If you have symptoms, they may include:
- a change in bowel habits
- diarrhea or constipation
- narrower than normal stools
- unexplained weight loss
- constant tiredness
- blood in the stool
- feeling that the bowel does not empty completely
- abdominal discomfort: gas, bloating, fullness, cramps
- unexplained anemia
If you have any of these symptoms talk to your doctor. They may be caused by something other than cancer. The only way to know what is causing them is to see your doctor.
Consider Your Risks
While colorectal cancer screening is recommended for most adults beginning at age 50, certain risk factors may indicate a need for early screening. Talk to your doctor about the best screening plan for you.
Average Risk Individuals
You have an average risk of developing colon cancer if the following are true:
- No one in your family has had colon cancer, colon polyps, ovarian or uterine cancer
- You are age 50 or over (age 45 if African American)
- You do not have a history of colon polyps, ovarian/endometrial cancer, ulcerative colitis or Crohn’s disease.
- Complete colon evaluation every 10 years starting at age 50 (age 45 if African American)
High Risk Individuals
You have a higher risk of developing colon cancer if ANY of the following are true:
- Someone in your family has had colon cancer, uterine cancer, ovarian cancer or colon polyps
- You have a previous history of colon cancer or polyps
- You have a history of ulcerative colitis or Crohn’s disease
- You have inflammatory bowel disease or genetic syndromes like familial adenomatous polyposis (FAP) or hereditary non-polyposis colorectal cancer (also known as Lynch syndrome)
- Start colon evaluation at age 40 or 10 years before the age of the affected family member’s diagnosis, whichever is earlier.
Complete Colon Evaluation – Colonoscopy: Gold Standard
Using a slender, flexible, lighted instrument called a colonoscope, a doctor (a gastroenterologist) looks at the inside walls of the full length of the colon. If abnormalities are found, they can be removed or biopsied during the same procedure.
Recent advances in technology and medications have made this procedure easy and comfortable for patients.
The preparation for the procedure has changed. Patients are no longer required to drink a gallon of liquid medication (Golytely) before colonoscopy. Patients with congestive heart failure or kidney disease may still need this preparation.
The majority of patients can either drink a Gatorade based preparation that is very easy to take with no medication taste and is only half a gallon or take a pill preparation that consists of 28 pills. Other options including fleet phospho-soda preparation are also available.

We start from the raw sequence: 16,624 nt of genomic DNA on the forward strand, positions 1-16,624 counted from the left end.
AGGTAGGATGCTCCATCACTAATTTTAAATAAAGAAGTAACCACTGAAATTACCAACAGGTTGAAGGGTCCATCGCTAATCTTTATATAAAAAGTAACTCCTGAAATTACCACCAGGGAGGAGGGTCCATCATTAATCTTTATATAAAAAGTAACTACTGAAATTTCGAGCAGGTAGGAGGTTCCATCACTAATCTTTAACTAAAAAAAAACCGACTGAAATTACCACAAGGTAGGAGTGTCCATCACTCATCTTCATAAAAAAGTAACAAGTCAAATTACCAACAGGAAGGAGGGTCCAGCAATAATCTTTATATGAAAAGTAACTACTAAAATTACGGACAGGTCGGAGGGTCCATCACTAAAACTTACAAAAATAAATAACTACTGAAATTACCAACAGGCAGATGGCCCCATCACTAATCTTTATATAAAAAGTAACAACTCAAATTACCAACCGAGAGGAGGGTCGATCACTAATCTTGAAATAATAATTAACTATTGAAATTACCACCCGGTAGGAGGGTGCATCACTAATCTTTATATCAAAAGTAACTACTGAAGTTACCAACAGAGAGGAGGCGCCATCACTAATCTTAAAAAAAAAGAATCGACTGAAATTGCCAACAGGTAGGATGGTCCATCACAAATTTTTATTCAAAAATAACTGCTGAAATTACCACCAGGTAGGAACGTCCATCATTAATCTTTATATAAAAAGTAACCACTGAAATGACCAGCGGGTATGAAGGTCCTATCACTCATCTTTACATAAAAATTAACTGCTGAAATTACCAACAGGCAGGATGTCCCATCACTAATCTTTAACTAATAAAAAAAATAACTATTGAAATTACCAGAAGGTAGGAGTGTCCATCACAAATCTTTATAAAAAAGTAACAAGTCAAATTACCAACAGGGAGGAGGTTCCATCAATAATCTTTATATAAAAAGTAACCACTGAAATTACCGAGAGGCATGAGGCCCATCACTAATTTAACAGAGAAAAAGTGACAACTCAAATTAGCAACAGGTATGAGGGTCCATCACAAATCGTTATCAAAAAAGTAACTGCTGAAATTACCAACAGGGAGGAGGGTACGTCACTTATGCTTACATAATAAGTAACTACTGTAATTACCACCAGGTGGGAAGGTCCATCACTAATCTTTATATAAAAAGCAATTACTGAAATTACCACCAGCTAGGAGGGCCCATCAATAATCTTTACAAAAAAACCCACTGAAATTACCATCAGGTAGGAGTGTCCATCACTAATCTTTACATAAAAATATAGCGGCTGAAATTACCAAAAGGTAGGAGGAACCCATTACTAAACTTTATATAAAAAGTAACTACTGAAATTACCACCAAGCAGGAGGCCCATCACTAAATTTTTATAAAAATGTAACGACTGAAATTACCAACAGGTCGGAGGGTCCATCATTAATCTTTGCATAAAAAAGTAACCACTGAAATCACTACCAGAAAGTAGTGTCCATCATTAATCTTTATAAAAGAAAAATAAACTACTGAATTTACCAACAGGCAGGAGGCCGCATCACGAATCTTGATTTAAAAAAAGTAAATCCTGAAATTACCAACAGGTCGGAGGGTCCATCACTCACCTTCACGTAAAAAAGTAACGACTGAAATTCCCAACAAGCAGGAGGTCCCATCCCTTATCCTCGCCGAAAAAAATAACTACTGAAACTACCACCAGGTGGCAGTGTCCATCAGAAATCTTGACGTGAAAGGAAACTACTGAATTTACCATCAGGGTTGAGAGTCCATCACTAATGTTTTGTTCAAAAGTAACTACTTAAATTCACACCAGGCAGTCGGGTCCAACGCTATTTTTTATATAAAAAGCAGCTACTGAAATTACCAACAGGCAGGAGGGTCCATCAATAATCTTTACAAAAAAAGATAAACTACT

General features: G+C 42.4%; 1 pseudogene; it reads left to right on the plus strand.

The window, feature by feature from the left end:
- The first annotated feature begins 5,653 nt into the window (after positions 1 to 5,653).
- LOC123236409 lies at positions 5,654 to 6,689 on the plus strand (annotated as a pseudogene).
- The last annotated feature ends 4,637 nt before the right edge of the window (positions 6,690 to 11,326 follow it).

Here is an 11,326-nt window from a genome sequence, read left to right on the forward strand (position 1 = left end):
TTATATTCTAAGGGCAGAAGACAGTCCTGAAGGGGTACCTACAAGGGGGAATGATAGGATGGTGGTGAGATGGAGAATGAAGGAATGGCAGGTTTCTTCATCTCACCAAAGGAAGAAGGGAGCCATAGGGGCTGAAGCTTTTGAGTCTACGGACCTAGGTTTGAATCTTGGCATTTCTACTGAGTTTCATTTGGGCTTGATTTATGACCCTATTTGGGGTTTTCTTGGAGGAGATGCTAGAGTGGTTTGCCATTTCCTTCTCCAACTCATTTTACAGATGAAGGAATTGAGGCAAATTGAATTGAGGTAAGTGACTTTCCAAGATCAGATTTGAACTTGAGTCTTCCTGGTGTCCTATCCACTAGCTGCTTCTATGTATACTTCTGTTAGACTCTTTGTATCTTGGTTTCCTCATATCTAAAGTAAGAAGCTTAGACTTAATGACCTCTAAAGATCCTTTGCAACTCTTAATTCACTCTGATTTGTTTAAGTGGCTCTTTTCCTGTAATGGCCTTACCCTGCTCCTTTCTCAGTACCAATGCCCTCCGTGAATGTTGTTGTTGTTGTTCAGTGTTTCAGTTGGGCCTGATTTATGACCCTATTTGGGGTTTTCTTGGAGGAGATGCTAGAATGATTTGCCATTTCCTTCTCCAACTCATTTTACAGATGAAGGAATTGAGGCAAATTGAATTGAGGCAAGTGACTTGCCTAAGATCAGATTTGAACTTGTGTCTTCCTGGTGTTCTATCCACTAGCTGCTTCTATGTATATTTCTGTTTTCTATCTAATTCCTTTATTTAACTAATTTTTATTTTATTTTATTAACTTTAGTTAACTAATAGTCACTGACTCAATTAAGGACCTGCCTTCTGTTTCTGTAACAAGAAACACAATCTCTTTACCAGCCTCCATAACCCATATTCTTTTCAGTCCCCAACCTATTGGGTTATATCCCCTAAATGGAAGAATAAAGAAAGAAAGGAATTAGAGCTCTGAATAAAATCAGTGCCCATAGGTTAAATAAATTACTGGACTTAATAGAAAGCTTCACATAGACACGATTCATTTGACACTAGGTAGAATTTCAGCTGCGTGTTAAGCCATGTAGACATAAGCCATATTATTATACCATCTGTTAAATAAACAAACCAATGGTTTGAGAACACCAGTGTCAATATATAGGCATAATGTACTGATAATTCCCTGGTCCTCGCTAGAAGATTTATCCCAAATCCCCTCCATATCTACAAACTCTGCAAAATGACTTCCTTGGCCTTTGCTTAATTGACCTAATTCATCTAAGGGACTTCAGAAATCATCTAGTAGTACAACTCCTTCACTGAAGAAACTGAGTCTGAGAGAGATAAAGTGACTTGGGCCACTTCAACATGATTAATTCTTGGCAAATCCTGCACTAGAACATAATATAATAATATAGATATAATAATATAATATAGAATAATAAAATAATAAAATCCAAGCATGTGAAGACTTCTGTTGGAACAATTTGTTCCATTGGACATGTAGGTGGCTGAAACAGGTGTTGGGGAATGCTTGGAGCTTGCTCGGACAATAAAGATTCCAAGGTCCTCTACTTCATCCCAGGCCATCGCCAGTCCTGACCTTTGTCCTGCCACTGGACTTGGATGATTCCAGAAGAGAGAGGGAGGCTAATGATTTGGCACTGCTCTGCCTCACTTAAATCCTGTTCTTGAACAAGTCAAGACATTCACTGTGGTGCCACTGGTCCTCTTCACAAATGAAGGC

Sedation is given to patients during the procedure. We have Certified Nurse Anesthetists that administer Propofol in order to bring patients to deep sedation. Patients go to sleep and wake up after the procedure is completed with very little lingering effect from the medicine. Generally, patients have no pain or minimal pain. Deep sedation allows for a more thorough exam and polyp detection rates have been found to be up to 40% better than traditional moderate sedation registration.
The scopes have undergone a major change in the past few years. The colonoscopes now are thinner and more flexible with wide angle views. This makes the procedure easier and more effective.
FOBT – Fecal Occult Blood Testing
Tests stool for the presence of blood which can indicate the presence of polyps or cancer. If this test is positive, a colonoscopy is required.
A procedure used to look for signs of precancerous growths, called polyps; cancer; and other diseases of the large intestine. Images of the large intestine are taken using computerized tomography (CT) or, less often, magnetic resonance imaging (MRI). A computer puts the images together to create an animated, three-dimensional view of the inside of the large intestine.
Genetic Stool Testing
Research is underway to improve the sensitivity of DNA stool tests by looking at additional markers and reducing DNA degradation during transportation and handling time.
Colon: The part of the large intestine that extends from the end of the small intestine to the rectum.
Colonoscope: Flexible, elongated tube that can be inserted through the anus allowing the inside of the colon to be seen.
Colonoscopy: Visual examination of the inner surface of the colon by means of a colonoscope.
Polyp: Mass of tissue that bulges or projects outward or upward from the surface of the colon.
Polypectomy: Endoscopic removal of a polyp.
Screening: The search for disease, such as cancer, in people without symptoms.
Content Source: Division of Cancer Prevention and Control, Centers for Disease Control and Prevention; American Cancer Society; American College of Gastroenterology